I’m gonna break this Series Spotlight down into two sections: one to talk about the series and one to talk about the audio production because they both deserve their own spotlight.
Esther Diamond is a struggling New York actress. While working on an off-broadway play as a chorus nymph and understudy to the female lead, the lead actress disappears.
Enter Maximillian Zadok, a 350-year-old wizard, stationed in New York by the Magnum Collegium to fight mystical evil. Max implores Esther not to take up her understudy duties for fear she will go missing, too. Once Max convinces Esther that there is mystical evil afoot, Esther rushes to help Max find and stop the culprit before she becomes the next victim.
Meanwhile, the lead actress’s disappearance is also being investigated by Detective Connor Lopez, a sexy Latino with blue Irish eyes. Lopez finds Esther intriguing and would like to get to know her better. Unfortunately, Lopez doesn’t believe in mystical evil, even though Esther’s tried to tell him that it exists. While he is strongly drawn to Esther, he fears she’s unstable, dangerous, and possibly felonious. Their involvement complicates his life and jeopardizes his job, but he has trouble staying away.
During their adventures, Esther, Max, and a number of their friends encounter evil sorcerers, demons, voodoo loa, zombies, vampires, spirits, cursed objects, missing corpses, mob hit men, death omens, drag queens, entitled young adults, harried production assistants, and narcissistic actors. The mysteries are intriguing and well written, but I think it’s the main characters that really shine in the series. They are complex and layered, unique and intriguing, each with their own secrets that are slowly revealed over time.
This series has magic, mystery, and adventure, but it also has humor, friendship, and relationship tension (not everything is rosy in this romance) that builds with each book. It’s more glossy than gritty, on the lighter side of urban fantasy, but the protagonists have depth, and it’s easy to care about them. I highly recommend the series for a fun urban fantasy read.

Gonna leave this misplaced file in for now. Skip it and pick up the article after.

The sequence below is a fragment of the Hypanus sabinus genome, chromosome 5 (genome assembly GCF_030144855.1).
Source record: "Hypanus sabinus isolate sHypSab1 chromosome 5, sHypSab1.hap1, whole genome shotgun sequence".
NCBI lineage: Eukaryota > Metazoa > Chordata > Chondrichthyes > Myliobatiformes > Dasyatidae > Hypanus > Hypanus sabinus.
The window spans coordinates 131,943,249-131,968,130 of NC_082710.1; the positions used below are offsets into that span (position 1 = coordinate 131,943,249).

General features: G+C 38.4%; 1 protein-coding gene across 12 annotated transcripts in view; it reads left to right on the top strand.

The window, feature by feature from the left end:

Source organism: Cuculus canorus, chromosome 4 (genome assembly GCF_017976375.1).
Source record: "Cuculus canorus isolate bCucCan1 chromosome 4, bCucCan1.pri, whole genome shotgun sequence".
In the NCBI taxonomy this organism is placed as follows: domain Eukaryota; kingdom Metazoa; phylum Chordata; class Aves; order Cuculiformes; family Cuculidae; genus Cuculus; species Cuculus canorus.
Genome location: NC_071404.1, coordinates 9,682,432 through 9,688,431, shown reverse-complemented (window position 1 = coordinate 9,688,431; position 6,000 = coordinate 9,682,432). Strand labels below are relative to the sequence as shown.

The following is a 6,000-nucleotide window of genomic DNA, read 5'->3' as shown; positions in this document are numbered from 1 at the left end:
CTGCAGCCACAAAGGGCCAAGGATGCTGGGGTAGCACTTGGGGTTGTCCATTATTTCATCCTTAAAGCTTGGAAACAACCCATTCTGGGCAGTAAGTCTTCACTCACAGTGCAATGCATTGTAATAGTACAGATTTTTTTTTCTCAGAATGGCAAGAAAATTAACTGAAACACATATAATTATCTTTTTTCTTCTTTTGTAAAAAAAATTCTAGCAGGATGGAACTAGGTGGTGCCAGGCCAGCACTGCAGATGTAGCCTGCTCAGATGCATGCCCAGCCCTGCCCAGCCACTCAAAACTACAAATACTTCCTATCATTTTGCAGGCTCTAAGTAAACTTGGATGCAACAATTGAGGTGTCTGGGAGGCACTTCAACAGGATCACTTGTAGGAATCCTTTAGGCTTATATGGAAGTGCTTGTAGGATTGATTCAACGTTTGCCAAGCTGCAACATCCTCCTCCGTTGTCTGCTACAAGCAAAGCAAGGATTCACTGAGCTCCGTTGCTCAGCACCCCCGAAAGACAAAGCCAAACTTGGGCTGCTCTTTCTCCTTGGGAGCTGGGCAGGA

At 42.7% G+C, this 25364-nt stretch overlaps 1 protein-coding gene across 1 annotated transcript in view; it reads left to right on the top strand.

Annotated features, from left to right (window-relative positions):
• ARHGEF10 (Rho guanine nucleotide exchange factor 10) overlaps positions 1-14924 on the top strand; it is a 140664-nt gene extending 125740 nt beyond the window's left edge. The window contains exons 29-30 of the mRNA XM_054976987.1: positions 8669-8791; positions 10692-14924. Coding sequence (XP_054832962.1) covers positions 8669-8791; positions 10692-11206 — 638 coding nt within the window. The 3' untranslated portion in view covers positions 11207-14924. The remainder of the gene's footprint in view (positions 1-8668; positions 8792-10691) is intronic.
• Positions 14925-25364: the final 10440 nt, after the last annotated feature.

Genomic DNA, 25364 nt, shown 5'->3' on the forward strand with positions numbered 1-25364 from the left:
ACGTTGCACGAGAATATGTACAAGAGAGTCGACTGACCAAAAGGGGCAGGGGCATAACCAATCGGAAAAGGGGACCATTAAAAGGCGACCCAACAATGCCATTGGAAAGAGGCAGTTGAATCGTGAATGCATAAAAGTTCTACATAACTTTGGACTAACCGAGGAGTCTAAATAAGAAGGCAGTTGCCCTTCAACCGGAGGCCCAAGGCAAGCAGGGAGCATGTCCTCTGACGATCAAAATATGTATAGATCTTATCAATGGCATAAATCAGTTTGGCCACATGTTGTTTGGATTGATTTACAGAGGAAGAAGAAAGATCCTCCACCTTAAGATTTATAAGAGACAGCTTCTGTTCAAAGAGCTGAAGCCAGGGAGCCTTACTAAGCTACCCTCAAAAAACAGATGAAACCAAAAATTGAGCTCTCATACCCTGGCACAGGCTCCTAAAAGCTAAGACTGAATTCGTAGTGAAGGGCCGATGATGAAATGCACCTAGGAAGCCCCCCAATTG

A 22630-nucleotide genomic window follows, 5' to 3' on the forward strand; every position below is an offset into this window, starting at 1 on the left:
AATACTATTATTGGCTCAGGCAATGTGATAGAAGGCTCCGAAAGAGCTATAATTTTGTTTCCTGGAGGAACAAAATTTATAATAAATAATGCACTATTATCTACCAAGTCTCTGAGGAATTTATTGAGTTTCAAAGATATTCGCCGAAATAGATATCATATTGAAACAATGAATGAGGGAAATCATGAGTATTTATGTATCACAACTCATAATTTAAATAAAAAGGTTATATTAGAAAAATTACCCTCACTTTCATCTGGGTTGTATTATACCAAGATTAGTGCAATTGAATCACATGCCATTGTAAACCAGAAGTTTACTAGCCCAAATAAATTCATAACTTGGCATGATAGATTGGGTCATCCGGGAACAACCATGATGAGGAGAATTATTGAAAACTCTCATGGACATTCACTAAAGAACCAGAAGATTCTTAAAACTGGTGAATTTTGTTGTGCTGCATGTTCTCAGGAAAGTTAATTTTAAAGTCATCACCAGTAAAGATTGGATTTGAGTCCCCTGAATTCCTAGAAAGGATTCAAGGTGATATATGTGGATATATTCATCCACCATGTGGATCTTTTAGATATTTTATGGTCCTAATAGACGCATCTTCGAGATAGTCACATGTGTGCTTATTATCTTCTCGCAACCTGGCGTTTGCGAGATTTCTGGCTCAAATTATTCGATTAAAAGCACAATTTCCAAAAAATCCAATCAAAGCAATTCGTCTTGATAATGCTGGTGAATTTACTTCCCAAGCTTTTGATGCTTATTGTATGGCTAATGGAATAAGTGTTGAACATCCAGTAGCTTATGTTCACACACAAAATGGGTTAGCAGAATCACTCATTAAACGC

If you’re not an audiobook fan, you can find the Esther Diamond series in digital and print formats at your favorite online retailer.
I’ve mentioned on this blog before how awesome I think GraphicAudio is. They make audiobooks into full-production masterpieces. They’re essentially radio-plays, for those of us who are old enough to have heard of those. There is a full cast of characters, so the voices are all different and the “he said” and “she said” of regular audiobooks aren’t needed. There’s music and sound effects in all the right places, which enhance the story greatly. As a big fan of audiobooks, I absolutely adore these productions. They are just so much fun!
Graphic Audio did a FANTASTIC job with the Esther Diamond series. I cannot imagine a better casting of voices, especially Colleen Delany as Esther Diamond, Thomas Keegan as Detective Connor Lopez, Bob Payne as Maximillian Zadok, and Tim Carlin as Lucky Battistuzzi. The voice acting is fantastic and really conveys the character personalities and emotional content of the story. The GraphicAudio actors bring each character completely to life in a way that only the very best voice actors can in regular audiobooks.
The background music and sound effects add such depth and dimension to the story that you really do feel as if you are listening to a movie. It’s that much easier to feel the tension of being stalked when you can hear the footsteps behind you, or to visualize a street fight when you can hear the impact of fists, the grunts of the combatants, and the splash of blood on pavement.
I don’t think I’m capable of expressing just how emotionally involved I feel when listening to GraphicAudio productions. It is an amazing medium for some genres, and I really encourage authors, particularly indie sci-fi and fantasy authors, to consider GraphicAudio for their books before any other audiobook company. Your listeners will experience a much richer version of your creation than I think you’ll find elsewhere.
A rich creation is exactly how I’d describe the Esther Diamond series on GraphicAudio. Five stars for this superb production.
You might also like:
GraphicAudio boasts a number of sci-fi and fantasy series by well-known authors such as Piers Anthony, Stephen Blackmoore, Peter David, Alan Dean Foster, Simon R. Green, Charlaine Harris, Jim C. Hines, Cherie Priest, Stephen Lawhead, Kelly McCullough, Ari Marmell, Elizabeth Moon, Michael Moorcock, Lilith Saintcrow, R.A. Salvatore, Brandon Sanderson, Michael J. Sullivan, Brent Weeks, and Eileen Wilks. They also have a number of audio adaptations of both Marvel and DC comics.